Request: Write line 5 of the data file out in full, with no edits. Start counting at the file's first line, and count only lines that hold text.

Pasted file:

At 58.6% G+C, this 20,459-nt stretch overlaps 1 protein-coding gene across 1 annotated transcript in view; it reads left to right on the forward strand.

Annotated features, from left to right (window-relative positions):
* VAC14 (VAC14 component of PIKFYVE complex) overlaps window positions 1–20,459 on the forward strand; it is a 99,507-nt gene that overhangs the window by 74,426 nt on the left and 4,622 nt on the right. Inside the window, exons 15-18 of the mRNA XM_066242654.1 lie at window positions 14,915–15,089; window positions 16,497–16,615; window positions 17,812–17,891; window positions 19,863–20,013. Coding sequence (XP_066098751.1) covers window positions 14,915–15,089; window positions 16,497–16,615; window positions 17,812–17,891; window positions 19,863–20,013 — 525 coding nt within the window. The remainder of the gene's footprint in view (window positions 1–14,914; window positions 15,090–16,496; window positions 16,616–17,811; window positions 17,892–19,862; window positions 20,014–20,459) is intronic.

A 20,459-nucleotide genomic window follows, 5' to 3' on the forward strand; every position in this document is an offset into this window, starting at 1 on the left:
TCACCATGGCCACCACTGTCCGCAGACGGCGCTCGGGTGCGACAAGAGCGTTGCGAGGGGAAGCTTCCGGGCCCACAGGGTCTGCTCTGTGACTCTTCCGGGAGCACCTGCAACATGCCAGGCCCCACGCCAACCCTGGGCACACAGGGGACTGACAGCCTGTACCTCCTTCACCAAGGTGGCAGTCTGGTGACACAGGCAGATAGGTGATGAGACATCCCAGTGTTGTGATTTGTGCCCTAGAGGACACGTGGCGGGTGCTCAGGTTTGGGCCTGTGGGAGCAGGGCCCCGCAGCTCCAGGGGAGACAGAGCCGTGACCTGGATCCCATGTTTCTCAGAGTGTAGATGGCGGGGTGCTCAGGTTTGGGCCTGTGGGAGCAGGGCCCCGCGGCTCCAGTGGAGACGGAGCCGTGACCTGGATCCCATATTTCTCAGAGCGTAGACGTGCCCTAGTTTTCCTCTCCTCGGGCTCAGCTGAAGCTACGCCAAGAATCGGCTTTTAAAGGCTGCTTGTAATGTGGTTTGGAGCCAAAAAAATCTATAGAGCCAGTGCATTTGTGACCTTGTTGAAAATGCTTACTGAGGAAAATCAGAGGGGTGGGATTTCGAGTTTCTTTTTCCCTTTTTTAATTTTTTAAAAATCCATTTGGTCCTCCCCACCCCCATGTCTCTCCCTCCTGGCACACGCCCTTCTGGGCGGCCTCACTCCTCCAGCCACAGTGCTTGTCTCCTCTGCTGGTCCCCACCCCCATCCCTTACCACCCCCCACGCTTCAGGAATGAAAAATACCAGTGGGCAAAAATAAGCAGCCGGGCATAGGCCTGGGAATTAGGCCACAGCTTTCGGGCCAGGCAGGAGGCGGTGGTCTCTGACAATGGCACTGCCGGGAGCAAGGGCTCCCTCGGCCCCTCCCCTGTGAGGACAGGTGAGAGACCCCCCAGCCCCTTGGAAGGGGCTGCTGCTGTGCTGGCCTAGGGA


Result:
TCACCATGGCCACCACTGTCCGCAGACGGCGCTCGGGTGCGACAAGAGCGTTGCGAGGGGAAGCTTCCGGGCCCACAGGGTCTGCTCTGTGACTCTTCCGGGAGCACCTGCAACATGCCAGGCCCCACGCCAACCCTGGGCACACAGGGGACTGACAGCCTGTACCTCCTTCACCAAGGTGGCAGTCTGGTGACACAGGCAGATAGGTGATGAGACATCCCAGTGTTGTGATTTGTGCCCTAGAGGACACGTGGCGGGTGCTCAGGTTTGGGCCTGTGGGAGCAGGGCCCCGCAGCTCCAGGGGAGACAGAGCCGTGACCTGGATCCCATGTTTCTCAGAGTGTAGATGGCGGGGTGCTCAGGTTTGGGCCTGTGGGAGCAGGGCCCCGCGGCTCCAGTGGAGACGGAGCCGTGACCTGGATCCCATATTTCTCAGAGCGTAGACGTGCCCTAGTTTTCCTCTCCTCGGGCTCAGCTGAAGCTACGCCAAGAATCGGCTTTTAAAGGCTGCTTGTAATGTGGTTTGGAGCCAAAAAAATCTATAGAGCCAGTGCATTTGTGACCTTGTTGAAAATGCTTACTGAGGAAAATCAGAGGGGTGGGATTTCGAGTTTCTTTTTCCCTTTTTTAATTTTTTAAAAATCCATTTGGTCCTCCCCACCCCCATGTCTCTCCCTCCTGGCACACGCCCTTCTGGGCGGCCTCACTCCTCCAGCCACAGTGCTTGTCTCCTCTGCTGGTCCCCACCCCCATCCCTTACCACCCCCCACGCTTCAGGAATGAAAAATACCAGTGGGCAAAAATAAGCAGCCGGGCATAGGCCTGGGAATTAGGCCACAGCTTTCGGGCCAGGCAGGAGGCGGTGGTCTCTGACAATGGCACTGCCGGGAGCAAGGGCTCCCTCGGCCCCTCCCCTGTGAGGACAGGTGAGAGACCCCCCAGCCCCTTGGAAGGGGCTGCTGCTGTGCTGGCCTAGGGA